calcium-supplementsAs we age our bodies begin to weaken and break down. This can cause aches, pains, and ultimately unwanted disease– that is if you aren’t protecting it through vital lifestyle choices. One of the biggest areas of concern is bone health. We all hear about osteoporosis and its damaging and debilitating effect on the daily lives of those who suffer with it. According to the National Institute of Health (NIH) 10 million Americans suffer from osteoporosis.

We’re warned to take calcium supplements to protect against this ‘porous bone’ disease. Is this really the best way to prevent osteoporosis? New evidence is coming to light that not only do calcium supplements do very little to protect bones, these supplements are now being shown to actually increase the risk for heart attacks.

In a new study out of the University of Aberdeen in the United Kingdom and Dartmouth University in the United States researchers have found that people taking calcium supplements have a twenty to thirty percent increased risk of heart attack. Surprised? Many are by this enlightening new study and others like it.

Do Calcium Supplements Contribute to Artery Diseases?

According to one of the researchers in this study, Ian Reid, he theorizes that the calcium supplements may elevate blood calcium levels at such a fast pace it contributes to artery disease.

But that’s not all. Cardiologist of the U.K.’s Hull York Medical School, John Cleland, states that the evidence to support calcium supplements for bone health are unconvincing at best. In an editorial published with that same study Cleland goes on to say that calcium supplements alone do not protect against bone problems like osteoporosis and fractures and may even slightly increase the risk for bone fractures.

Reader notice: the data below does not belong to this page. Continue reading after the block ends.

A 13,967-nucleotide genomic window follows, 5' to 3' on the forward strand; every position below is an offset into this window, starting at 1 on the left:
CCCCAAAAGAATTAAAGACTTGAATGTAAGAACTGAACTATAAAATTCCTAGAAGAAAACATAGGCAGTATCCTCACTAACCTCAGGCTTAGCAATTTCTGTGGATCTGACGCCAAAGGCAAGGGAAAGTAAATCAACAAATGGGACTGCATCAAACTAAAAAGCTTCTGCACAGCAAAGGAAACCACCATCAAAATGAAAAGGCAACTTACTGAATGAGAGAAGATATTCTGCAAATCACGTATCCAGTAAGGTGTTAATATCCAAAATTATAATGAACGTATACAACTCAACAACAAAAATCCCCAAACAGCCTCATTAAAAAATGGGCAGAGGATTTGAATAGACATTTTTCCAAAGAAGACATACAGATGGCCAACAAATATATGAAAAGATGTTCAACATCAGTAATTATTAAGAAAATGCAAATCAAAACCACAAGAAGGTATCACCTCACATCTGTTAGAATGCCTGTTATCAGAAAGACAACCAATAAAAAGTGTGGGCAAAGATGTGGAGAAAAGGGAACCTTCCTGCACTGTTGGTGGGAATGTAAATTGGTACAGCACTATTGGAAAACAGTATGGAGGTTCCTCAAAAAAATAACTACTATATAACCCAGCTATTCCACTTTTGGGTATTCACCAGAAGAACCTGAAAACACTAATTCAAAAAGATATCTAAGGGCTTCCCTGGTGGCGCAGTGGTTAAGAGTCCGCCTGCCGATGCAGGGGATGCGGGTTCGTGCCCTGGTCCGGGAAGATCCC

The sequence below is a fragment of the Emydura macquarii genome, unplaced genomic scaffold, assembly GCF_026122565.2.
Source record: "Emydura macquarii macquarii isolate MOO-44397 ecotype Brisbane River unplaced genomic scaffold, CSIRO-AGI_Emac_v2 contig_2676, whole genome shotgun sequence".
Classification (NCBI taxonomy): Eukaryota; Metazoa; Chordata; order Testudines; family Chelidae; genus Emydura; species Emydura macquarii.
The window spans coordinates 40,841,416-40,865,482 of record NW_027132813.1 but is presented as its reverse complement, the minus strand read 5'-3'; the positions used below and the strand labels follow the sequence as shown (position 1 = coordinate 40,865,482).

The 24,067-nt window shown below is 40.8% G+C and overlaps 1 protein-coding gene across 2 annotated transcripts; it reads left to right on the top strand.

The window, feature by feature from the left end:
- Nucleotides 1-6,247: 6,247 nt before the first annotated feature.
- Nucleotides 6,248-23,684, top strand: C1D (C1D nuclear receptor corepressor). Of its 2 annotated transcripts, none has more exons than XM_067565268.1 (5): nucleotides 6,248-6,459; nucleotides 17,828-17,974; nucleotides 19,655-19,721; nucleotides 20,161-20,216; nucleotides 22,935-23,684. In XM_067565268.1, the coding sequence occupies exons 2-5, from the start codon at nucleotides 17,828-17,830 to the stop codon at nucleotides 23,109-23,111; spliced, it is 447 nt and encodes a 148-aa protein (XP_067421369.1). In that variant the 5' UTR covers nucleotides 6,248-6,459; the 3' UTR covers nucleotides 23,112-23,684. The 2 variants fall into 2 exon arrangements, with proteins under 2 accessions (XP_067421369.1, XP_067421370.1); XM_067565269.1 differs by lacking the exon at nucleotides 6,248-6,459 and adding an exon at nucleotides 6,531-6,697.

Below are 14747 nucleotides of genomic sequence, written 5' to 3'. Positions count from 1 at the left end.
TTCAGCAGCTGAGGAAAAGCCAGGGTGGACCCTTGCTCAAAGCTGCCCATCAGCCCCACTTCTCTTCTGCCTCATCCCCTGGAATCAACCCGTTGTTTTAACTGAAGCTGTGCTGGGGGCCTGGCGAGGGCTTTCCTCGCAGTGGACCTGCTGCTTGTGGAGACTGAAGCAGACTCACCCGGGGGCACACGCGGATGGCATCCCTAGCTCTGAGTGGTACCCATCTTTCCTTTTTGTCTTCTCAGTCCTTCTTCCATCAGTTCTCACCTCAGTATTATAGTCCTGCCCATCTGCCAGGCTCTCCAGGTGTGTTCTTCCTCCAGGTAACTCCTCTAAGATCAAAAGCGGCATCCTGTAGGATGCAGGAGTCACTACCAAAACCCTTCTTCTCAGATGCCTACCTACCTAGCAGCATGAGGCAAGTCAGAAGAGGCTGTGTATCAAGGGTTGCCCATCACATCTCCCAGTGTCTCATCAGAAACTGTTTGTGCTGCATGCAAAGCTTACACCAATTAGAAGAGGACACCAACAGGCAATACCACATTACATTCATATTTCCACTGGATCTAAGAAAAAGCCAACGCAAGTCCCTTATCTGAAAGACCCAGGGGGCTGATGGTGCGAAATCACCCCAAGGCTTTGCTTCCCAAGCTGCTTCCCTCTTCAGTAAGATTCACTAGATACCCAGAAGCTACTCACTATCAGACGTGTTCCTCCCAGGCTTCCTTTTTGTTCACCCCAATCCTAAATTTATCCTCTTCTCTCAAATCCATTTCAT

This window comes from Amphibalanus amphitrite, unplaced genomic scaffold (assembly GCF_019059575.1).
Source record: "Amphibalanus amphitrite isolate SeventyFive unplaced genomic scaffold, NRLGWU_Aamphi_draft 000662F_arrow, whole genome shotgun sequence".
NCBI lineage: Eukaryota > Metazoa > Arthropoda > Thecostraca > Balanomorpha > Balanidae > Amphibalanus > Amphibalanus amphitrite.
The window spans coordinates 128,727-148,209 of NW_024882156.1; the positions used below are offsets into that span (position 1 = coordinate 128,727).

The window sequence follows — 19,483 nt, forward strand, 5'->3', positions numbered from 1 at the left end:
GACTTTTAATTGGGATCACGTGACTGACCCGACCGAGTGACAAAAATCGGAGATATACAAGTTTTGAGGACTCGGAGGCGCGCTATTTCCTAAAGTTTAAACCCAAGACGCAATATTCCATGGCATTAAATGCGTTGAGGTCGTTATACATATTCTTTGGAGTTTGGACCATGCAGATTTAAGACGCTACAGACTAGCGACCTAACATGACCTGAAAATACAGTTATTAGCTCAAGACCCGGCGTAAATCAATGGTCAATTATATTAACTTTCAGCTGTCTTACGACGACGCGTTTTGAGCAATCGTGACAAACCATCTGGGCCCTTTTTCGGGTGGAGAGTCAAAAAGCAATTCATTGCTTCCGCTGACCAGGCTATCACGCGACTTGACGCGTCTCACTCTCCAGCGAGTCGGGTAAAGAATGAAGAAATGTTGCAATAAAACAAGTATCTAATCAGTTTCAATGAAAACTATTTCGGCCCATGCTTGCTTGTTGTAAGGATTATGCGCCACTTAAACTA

With the vast array of calcium supplements and a Western world that relies heavily on supplements rather than real food to protect against osteoporosis this new information is crucial.

As I’ve said before, supplements can be a true blessing but counting on supplements alone to make up for poor diet and lifestyle choices will never work out as you hope–or as your body desperately needs.

One reason that any supplement alone is not the answer, as we’re seeing here with calcium supplements, has to do with the body’s ability to utilize supplements effectively. The way the body absorbs calcium from a supplement versus how it absorbs calcium from real foods is different. This is important when it comes to your health.

Real Foods: Still the Best Answer for Lifelong Vitality

When we eat real foods (foods that come directly from nature with no processing), our bodies are able to digest and slowly absorb all the various nutrients contained in that one real food.

Real foods come perfectly packaged with all the enzymes, minerals, vitamins, and other nutrients so the body can properly digest and absorb these vital nutrients.